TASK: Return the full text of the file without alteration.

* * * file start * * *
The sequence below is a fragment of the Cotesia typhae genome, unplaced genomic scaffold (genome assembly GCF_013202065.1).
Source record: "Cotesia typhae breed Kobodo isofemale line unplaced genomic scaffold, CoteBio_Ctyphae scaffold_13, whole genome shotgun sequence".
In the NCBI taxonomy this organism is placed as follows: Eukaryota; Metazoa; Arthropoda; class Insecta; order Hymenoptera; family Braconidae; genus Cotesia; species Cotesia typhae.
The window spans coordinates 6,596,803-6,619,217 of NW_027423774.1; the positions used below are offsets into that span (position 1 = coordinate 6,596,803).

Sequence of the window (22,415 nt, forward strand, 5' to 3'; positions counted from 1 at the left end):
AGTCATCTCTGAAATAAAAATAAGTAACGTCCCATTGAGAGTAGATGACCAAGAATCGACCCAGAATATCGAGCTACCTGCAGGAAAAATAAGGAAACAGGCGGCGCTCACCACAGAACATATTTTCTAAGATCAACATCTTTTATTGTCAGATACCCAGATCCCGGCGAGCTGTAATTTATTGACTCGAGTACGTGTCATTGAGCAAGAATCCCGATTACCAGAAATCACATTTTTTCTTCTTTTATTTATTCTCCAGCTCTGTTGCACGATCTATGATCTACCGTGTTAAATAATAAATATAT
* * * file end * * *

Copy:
The sequence below is a fragment of the Cotesia typhae genome, unplaced genomic scaffold (genome assembly GCF_013202065.1).
Source record: "Cotesia typhae breed Kobodo isofemale line unplaced genomic scaffold, CoteBio_Ctyphae scaffold_13, whole genome shotgun sequence".
In the NCBI taxonomy this organism is placed as follows: Eukaryota; Metazoa; Arthropoda; class Insecta; order Hymenoptera; family Braconidae; genus Cotesia; species Cotesia typhae.
The window spans coordinates 6,596,803-6,619,217 of NW_027423774.1; the positions used below are offsets into that span (position 1 = coordinate 6,596,803).

Sequence of the window (22,415 nt, forward strand, 5' to 3'; positions counted from 1 at the left end):
AGTCATCTCTGAAATAAAAATAAGTAACGTCCCATTGAGAGTAGATGACCAAGAATCGACCCAGAATATCGAGCTACCTGCAGGAAAAATAAGGAAACAGGCGGCGCTCACCACAGAACATATTTTCTAAGATCAACATCTTTTATTGTCAGATACCCAGATCCCGGCGAGCTGTAATTTATTGACTCGAGTACGTGTCATTGAGCAAGAATCCCGATTACCAGAAATCACATTTTTTCTTCTTTTATTTATTCTCCAGCTCTGTTGCACGATCTATGATCTACCGTGTTAAATAATAAATATAT